sparingly over a period of time, so it is likely that they will become hametz.
According to the Rema, the Ashkenazi tradition to refrain from eating kitniyot on Pesah applies to mustard, so for Ashkenazim, the discussion is moot.
The second rule taught in the Mishnah that deals with specifics of the Passover sacrifice seems to be out of place amongst the rules and regulations about hametz, which are the main concerns of this chapter. Rabbi Shlomo Adani in his commentary to the Mishnah, Melekhet Shlomo, suggests that since the Mishnah opened by teaching that one cannot mix flour with certain types of liquidy foods, it continued by teaching another Passover related rule – the korban Pesah itself - where mei peirot (fruit juice) cannot be used.
Pesahim 41a-b - How to cook the Passover sacrifice
In the Mishnah on yesterday's daf (page) we learned that the Passover sacrifice must be roasted and cannot be boiled in water or other liquids.
Rav Hisda teaches that if someone cooks food on Shabbat by using the heat from the hot-springs in Tiberias, he is not held liable for cooking on Shabbat (one of the 39 prohibited activities on Shabbat), but he would be held liable for cooking the Passover sacrifice, which, as we learned, is forbidden, were he to do it in the hot-springs. Rava explains that the hot-springs in Tiberias are not considered "fire" with regard to the rules and regulations of Shabbat, so no formal cooking takes place. On Passover, although it would not be considered cooking, neither is it considered broiling, which is what one must do in order to fulfill the mitzvah of tzli esh (Shmot 12:8-9).
The Me'iri points out that there are variant readings in the Gemara as to whether the source that is quoted is
Pasuk (verse) 8 - And they shall eat the meat that night, roasted by fire…
Pasuk 9 – It should not be eaten raw, nor boiled in, rather roasted by fire…
The difference between the sources is whether the method under discussion is considered negation of a positive commandment (8) or transgression of a negative one (9).
The very suggestion that the Pesah might be cooked in the hot-springs of Tiberias is a strange one. The Passover sacrifice, which is considered kodashim (consecration), can only be eaten within the precincts of
Although the simple explanation is to say that the Gemara is using the hot-springs of Tiberias as an example of non-fire-related cooking methods, which would apply, for example, to cooking in water heated by the sun – or, perhaps, by microwaves - (this appears to be the approach to the Mishnah suggested by Maimonides), Rav Shlomo ha-Kohen suggests that the reference might be to a historical period before the Temple was built, when the sacrifice could be brought anywhere in Israel.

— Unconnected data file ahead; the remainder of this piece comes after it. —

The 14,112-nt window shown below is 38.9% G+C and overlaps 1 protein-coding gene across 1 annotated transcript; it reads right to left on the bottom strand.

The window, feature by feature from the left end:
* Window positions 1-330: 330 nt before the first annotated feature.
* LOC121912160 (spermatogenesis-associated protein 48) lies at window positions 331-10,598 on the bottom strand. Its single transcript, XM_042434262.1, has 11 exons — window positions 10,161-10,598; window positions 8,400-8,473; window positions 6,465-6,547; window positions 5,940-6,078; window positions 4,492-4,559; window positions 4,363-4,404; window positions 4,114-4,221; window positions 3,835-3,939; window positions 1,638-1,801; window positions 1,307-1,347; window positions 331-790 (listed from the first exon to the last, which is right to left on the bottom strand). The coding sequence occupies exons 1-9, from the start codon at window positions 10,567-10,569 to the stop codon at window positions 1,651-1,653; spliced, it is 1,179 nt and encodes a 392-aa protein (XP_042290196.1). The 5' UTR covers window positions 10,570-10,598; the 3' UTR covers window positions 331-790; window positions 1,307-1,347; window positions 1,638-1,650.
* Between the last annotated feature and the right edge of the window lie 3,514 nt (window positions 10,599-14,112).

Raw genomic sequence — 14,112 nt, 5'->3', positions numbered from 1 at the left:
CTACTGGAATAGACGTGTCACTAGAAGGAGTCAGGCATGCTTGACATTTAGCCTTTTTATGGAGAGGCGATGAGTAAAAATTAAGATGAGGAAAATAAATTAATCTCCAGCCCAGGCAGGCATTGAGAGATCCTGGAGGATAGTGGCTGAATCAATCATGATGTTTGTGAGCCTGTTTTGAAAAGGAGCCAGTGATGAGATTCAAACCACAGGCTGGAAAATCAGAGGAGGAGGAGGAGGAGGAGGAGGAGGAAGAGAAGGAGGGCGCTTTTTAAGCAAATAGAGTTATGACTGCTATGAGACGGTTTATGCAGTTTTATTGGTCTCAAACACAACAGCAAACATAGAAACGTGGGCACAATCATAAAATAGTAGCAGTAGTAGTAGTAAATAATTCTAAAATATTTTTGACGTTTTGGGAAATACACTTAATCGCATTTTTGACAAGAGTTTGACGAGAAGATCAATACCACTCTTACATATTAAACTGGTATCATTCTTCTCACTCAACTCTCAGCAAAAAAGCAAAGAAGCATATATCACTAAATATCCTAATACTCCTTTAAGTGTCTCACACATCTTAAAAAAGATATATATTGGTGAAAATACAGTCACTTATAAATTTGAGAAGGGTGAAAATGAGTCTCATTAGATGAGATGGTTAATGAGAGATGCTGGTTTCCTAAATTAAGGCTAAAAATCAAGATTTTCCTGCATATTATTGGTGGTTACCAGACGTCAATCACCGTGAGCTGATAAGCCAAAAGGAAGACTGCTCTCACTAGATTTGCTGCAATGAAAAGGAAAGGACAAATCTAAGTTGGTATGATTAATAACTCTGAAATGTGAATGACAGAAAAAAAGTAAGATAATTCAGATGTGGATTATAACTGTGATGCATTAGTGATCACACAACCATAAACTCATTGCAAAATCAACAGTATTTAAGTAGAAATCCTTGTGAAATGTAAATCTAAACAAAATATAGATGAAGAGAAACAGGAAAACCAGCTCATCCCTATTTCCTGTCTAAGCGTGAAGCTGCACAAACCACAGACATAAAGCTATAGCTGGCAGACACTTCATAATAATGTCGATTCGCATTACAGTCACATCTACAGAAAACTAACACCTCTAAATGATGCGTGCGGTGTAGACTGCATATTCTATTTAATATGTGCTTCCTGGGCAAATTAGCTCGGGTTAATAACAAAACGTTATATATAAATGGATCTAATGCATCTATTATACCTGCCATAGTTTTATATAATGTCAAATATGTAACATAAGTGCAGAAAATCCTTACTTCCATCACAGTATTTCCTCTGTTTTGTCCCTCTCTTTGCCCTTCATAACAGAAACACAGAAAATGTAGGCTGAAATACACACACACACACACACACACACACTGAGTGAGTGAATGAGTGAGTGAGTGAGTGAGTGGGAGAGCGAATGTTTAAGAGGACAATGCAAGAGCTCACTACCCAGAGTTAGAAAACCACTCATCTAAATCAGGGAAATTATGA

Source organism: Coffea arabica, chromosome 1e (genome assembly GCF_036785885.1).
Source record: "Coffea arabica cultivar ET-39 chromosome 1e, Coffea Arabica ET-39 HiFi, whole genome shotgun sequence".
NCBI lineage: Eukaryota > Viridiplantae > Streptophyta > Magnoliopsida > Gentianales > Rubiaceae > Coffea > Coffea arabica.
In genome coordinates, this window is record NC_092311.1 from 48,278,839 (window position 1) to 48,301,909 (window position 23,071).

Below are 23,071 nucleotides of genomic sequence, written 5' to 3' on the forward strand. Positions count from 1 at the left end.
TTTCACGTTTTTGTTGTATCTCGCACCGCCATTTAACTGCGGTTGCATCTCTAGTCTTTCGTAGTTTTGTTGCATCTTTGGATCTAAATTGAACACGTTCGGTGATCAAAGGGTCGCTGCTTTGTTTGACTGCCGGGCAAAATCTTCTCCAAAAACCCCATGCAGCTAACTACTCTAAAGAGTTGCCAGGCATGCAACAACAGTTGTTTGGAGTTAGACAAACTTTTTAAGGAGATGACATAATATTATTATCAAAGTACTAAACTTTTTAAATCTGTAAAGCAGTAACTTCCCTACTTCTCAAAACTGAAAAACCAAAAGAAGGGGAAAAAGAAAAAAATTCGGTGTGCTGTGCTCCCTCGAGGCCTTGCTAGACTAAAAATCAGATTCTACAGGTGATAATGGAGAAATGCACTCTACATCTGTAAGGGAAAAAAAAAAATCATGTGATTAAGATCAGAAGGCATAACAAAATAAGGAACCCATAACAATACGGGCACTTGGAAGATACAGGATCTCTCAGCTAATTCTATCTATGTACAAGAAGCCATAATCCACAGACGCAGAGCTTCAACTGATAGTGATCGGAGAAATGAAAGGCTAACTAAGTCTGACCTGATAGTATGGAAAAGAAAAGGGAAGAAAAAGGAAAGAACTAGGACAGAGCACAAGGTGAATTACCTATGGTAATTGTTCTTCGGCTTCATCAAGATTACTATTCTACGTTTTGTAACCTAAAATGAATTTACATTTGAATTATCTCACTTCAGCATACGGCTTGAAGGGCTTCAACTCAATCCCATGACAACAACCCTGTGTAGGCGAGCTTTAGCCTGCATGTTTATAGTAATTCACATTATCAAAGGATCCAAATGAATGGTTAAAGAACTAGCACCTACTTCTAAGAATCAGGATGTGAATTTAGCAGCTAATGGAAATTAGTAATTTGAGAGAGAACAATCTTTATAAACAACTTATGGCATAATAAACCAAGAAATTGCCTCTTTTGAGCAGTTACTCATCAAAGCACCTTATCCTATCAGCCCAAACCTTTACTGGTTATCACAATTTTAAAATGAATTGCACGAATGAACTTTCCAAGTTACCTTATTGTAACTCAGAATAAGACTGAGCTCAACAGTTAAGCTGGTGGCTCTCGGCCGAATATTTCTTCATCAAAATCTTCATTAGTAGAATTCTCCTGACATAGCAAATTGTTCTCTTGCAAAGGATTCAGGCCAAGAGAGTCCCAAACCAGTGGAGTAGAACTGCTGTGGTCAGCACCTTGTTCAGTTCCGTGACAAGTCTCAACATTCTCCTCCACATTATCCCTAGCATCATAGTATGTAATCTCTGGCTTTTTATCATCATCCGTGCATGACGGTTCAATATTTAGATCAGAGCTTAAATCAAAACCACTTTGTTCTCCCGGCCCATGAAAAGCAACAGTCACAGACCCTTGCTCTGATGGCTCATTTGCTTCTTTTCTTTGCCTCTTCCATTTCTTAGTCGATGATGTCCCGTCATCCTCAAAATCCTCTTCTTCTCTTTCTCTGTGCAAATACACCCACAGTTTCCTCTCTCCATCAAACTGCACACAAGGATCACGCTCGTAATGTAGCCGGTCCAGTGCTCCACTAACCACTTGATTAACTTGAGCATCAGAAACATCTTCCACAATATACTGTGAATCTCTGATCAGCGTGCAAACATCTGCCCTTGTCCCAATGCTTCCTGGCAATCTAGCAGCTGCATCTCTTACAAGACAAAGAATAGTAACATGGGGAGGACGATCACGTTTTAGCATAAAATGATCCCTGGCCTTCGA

Pesahim 42a-b -
Seven days shall
there be no leaven found in your houses; for whoever eats that which is
leavened, that soul shall be cut off from the congregation of
Matzot shall be eaten seven days; and no leavened bread shall be seen with you, neither shall there be leaven seen with you, in all your borders.
The Torah forbids eating hametz on Pesah; even having it in your house on the holiday is forbidden.
The third perek (chapter) of Massekhet Pesahim, which begins on our daf (page), examines a very basic question: what is the definition of hametz? From the Torah it is clear that bread or a direct leavening agent is considered hametz. What about food or drink that has a small amount of hametz in it – are they also forbidden on Pesah? Does something with hametz mixed in need to be searched out and destroyed before the holiday? What percentage of a given mixture need be hametz for it to be forbidden? How about a product that contains hametz, but is not intended to be eaten? Is it, too, considered hametz?
These are the types of questions with which our chapter grapples.
The first Mishnah teaches that food, drink and even paste made from flour or grain is considered hametz. The specific examples are Babylonian kutah, Median beer, Edomite vinegar, Egyptian zitom, dyers' broth (zoman), bakers’ well-worked dough and bookmakers' kolan, or glue (the Gemara refers to these as "the four countries and the three professions"). Rabbi Eliezer even includes women's cosmetics – apparently a type of depilatory cream used for removing hair.
The prohibition, however, is only on the level of a simple negative commandment, which does not carry the more severe punishment of karet (excision from the people of Israel) if it is eaten. Introducing these items, the Mishnah uses the term Elu Ovrin, an expression that is understood in a number of ways by the rishonim. Rashi understands it to mean that keeping these things in your house over Pesah leads you to be over – to transgress – the prohibition of bal yera'eh u'bal yimatzeh, of having hametz in your possession.
Rabbenu Hananel suggests that the expression should be understood to mean ma'avirim me'al ha-shulhan - that these things need to be removed from the table, i.e. that they cannot be eaten. According to Rabbenu Yehonatan it means that these things need bi'ur; that they need to be searched for and destroyed.